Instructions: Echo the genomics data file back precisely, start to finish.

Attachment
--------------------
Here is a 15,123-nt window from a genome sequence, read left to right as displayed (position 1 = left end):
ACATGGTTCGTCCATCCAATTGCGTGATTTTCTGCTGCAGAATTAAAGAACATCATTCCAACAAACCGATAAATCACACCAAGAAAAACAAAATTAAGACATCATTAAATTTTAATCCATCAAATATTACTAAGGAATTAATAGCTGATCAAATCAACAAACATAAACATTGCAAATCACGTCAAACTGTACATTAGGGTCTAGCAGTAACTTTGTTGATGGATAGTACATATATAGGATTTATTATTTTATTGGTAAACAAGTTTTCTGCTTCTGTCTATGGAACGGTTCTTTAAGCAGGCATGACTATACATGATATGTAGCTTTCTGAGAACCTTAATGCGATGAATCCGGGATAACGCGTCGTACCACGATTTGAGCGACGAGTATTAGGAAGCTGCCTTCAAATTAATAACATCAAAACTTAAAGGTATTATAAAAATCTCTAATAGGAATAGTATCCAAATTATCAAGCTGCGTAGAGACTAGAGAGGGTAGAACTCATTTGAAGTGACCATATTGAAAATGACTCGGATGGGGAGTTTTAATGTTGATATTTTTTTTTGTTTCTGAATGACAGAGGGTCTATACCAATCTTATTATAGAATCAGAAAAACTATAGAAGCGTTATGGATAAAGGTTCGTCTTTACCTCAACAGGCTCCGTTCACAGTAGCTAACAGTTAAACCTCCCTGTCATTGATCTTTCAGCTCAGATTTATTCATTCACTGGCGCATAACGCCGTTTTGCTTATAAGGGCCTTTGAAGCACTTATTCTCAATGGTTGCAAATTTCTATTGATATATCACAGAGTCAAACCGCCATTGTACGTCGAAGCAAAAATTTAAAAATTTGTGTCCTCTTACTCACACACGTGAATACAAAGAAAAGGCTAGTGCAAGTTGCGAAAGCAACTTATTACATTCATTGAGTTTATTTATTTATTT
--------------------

Here is a 15,123-nt window from a genome sequence, read left to right as displayed (position 1 = left end):
ACATGGTTCGTCCATCCAATTGCGTGATTTTCTGCTGCAGAATTAAAGAACATCATTCCAACAAACCGATAAATCACACCAAGAAAAACAAAATTAAGACATCATTAAATTTTAATCCATCAAATATTACTAAGGAATTAATAGCTGATCAAATCAACAAACATAAACATTGCAAATCACGTCAAACTGTACATTAGGGTCTAGCAGTAACTTTGTTGATGGATAGTACATATATAGGATTTATTATTTTATTGGTAAACAAGTTTTCTGCTTCTGTCTATGGAACGGTTCTTTAAGCAGGCATGACTATACATGATATGTAGCTTTCTGAGAACCTTAATGCGATGAATCCGGGATAACGCGTCGTACCACGATTTGAGCGACGAGTATTAGGAAGCTGCCTTCAAATTAATAACATCAAAACTTAAAGGTATTATAAAAATCTCTAATAGGAATAGTATCCAAATTATCAAGCTGCGTAGAGACTAGAGAGGGTAGAACTCATTTGAAGTGACCATATTGAAAATGACTCGGATGGGGAGTTTTAATGTTGATATTTTTTTTTGTTTCTGAATGACAGAGGGTCTATACCAATCTTATTATAGAATCAGAAAAACTATAGAAGCGTTATGGATAAAGGTTCGTCTTTACCTCAACAGGCTCCGTTCACAGTAGCTAACAGTTAAACCTCCCTGTCATTGATCTTTCAGCTCAGATTTATTCATTCACTGGCGCATAACGCCGTTTTGCTTATAAGGGCCTTTGAAGCACTTATTCTCAATGGTTGCAAATTTCTATTGATATATCACAGAGTCAAACCGCCATTGTACGTCGAAGCAAAAATTTAAAAATTTGTGTCCTCTTACTCACACACGTGAATACAAAGAAAAGGCTAGTGCAAGTTGCGAAAGCAACTTATTACATTCATTGAGTTTATTTATTTATTT